The World inside the Art World

Thursday, 27 November 2014

Time: 3.30 p.m. - 5.00 p.m.
Location: De Balie
Admission fee: see website De Balie

Although everyone is talking about globalization, the consequences of this debate – at least in The Netherlands – are practically invisible in the collections and exhibitions of Dutch art institutions. Western European art and North American art are represented, but contemporary art from even the BRIC countries is hard to find in our museums. This is remarkable, especially if we consider their impressive local art histories. To inform ourselves on these subjects, we still have to visit ethnological museums.

For online screening of the debate click here

Aren't we curious enough? Are we just waiting for the market to change? Or do we consider 'modern art' to be a Western thing? But then again, we should also be asking the question of to what extent the existing institutional context is actually suitable for the varieties of aesthetic practices that we find all over the globe. 'Modern art' implies universality, a claim that has – with some changes – been adapted by more recent debates on 'global art'. And yet most of the world is excluded from the discussion.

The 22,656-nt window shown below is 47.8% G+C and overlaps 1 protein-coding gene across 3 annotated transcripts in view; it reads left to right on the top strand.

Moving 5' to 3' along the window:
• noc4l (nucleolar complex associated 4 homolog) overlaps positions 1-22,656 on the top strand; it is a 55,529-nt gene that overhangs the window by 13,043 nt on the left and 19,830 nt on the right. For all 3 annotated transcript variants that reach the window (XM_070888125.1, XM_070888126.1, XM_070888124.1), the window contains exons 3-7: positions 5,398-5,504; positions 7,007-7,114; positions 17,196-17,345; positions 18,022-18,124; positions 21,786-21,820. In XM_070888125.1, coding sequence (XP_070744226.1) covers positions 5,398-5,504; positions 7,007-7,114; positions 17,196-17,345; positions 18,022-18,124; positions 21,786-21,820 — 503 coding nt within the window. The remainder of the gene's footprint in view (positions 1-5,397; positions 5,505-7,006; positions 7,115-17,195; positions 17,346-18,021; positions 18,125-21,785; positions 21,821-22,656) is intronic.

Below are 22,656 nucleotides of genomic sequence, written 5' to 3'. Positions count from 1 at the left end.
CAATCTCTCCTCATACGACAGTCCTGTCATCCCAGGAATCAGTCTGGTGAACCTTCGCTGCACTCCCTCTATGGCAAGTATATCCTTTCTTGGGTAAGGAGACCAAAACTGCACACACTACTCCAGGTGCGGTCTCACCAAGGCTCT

As a result there is a lack of knowledge of contemporary art in a global context. In this debate we will investigate the reasons underlying this apparent unawareness or disinterest, and discuss possible institutional frameworks for the inclusion of non-Western aesthetic practices.

This topic will be subject of a series of presentations, followed by a discussion. The panel includes Jelle Bouwhuis, Godfried Donkor, Chang Tsong-Zung and Maria Varnava. The discussion will be chaired by Johan Hartle, assistant professor at the department of philosophy at the University of Amsterdam.


Chang Tsong-Zung (Johnson Chang) is a curator, the Director of Hanart TZ Gallery, guest professor at China Art Academy, and board director of Asia Art Archive. Chang has been active in curating Chinese exhibitions since the 1980s: major exhibitions include ‘China’s New Art Post-1989’ (international tour 1993–98), Special Exhibitions for the Sao Paulo International Biennial (1994 and 1996), Hong Kong official participations at Sao Paulo Biennial (1996) and Venice Biennial (2001), ‘Power of the Word’ (Taiwan and US tour 1999–2002), the ‘Yellow Box’ series of research projects about contemporary art practice and Chinese aesthetic spaces (since 2004). Recent curatorial work includes: co-curator of ‘Guangzhou Triennial 2008: Farewell to Post-Colonialism’, ‘Spiritual Space: A Dimension in Lacquer’ (Hubei Museum of Art 2009) and the ‘West Heavens’ series of Indian-Chinese art and intellectual exchanges (presented at the Shanghai Biennale 2010, Guangzhou Triennial 2011 and Shanghai Biennale 2012). Chang was also co-curator of the 2012 Shanghai Biennale.